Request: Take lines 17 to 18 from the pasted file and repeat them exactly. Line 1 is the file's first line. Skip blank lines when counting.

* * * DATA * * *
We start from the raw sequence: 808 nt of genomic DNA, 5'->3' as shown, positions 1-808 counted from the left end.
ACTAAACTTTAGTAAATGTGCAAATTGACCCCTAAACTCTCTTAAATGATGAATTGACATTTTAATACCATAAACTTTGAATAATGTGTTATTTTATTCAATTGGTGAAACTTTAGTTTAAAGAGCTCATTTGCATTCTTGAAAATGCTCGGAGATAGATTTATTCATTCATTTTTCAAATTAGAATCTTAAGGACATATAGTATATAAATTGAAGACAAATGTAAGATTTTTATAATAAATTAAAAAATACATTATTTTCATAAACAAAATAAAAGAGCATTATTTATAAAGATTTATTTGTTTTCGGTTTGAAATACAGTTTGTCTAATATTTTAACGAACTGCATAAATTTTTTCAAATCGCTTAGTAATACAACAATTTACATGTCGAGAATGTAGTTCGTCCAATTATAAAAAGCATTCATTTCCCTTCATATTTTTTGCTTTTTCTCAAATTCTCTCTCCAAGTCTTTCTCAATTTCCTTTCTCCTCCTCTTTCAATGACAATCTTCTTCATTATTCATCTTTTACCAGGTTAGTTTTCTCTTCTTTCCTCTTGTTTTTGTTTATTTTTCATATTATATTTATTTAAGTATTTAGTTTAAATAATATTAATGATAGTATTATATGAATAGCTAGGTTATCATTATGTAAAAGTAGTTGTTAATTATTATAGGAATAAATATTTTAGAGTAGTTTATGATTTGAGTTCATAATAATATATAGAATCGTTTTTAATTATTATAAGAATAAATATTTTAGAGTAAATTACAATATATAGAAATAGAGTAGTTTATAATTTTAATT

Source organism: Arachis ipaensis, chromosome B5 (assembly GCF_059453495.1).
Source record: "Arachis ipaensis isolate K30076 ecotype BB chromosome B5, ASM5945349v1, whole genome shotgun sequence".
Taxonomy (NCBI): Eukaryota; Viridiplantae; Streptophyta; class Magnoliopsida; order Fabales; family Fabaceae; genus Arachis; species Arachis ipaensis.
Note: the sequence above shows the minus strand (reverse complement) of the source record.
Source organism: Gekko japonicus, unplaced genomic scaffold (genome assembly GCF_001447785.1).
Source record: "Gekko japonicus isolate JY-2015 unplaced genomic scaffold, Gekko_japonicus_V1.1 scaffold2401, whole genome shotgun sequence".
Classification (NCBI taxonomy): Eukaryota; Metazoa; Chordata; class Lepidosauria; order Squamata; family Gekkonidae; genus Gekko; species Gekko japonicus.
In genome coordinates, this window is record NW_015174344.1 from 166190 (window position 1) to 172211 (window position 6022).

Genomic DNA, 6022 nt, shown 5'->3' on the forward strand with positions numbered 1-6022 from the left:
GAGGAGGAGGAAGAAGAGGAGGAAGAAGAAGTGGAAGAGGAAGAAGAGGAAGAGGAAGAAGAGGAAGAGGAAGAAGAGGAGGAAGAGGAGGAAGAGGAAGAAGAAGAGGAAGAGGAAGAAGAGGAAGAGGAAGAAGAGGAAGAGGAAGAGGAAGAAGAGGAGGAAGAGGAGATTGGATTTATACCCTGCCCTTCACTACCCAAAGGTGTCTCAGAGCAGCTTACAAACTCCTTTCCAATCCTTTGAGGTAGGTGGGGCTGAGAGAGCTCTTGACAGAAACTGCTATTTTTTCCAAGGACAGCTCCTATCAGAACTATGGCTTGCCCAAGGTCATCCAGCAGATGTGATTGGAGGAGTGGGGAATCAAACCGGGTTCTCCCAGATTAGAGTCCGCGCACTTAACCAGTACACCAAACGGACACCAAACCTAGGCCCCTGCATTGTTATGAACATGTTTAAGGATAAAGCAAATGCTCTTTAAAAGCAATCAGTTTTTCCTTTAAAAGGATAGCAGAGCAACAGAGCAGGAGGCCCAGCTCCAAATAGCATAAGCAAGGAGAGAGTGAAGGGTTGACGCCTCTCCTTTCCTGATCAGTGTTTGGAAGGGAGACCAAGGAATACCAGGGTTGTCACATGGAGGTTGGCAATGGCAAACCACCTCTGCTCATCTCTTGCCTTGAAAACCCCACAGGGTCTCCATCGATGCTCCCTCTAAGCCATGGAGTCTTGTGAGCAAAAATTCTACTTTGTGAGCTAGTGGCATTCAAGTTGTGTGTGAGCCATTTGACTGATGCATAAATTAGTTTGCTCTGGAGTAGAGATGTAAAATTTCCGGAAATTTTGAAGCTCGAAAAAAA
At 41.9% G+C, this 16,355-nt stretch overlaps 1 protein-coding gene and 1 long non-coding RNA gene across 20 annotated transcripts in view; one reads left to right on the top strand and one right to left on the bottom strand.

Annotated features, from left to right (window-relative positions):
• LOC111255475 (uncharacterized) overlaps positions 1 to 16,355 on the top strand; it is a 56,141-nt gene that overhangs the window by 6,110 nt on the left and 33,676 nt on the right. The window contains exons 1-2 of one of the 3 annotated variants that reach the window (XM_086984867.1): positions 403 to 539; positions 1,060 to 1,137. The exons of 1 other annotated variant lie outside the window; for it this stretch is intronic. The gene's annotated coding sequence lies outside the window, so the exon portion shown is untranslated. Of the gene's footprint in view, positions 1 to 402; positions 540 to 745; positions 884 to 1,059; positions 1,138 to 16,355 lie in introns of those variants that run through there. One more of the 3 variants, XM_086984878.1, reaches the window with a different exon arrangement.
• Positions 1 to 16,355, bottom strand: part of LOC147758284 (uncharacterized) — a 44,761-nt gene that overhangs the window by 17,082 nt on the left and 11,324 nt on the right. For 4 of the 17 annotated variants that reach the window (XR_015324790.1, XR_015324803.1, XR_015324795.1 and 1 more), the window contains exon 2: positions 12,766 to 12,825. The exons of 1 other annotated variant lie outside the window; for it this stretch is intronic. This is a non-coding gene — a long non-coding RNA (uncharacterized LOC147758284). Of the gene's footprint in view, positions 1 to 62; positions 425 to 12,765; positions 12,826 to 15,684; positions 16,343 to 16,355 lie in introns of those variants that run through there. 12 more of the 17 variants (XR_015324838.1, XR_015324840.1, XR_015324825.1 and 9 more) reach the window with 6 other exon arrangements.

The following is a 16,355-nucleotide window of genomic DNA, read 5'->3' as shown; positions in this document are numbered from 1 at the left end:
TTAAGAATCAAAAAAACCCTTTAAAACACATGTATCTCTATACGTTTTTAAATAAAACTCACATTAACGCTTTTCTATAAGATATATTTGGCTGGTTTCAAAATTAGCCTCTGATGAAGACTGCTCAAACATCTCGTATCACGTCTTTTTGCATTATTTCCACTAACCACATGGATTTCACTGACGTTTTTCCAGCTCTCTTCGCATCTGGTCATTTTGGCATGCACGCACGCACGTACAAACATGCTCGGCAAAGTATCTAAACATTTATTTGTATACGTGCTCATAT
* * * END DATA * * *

The following is a 16,355-nucleotide window of genomic DNA, read 5'->3' as shown; positions in this document are numbered from 1 at the left end:
TTAAGAATCAAAAAAACCCTTTAAAACACATGTATCTCTATACGTTTTTAAATAAAACTCACATTAACGCTTTTCTATAAGATATATTTGGCTGGTTTCAAAATTAGCCTCTGATGAAGACTGCTCAAACATCTCGTATCACGTCTTTTTGCATTATTTCCACTAACCACATGGATTTCACTGACGTTTTTCCAGCTCTCTTCGCATCTGGTCATTTTGGCATGCACGCACGCACGTACAAACATGCTCGGCAAAGTATCTAAACATTTATTTGTATACGTGCTCATAT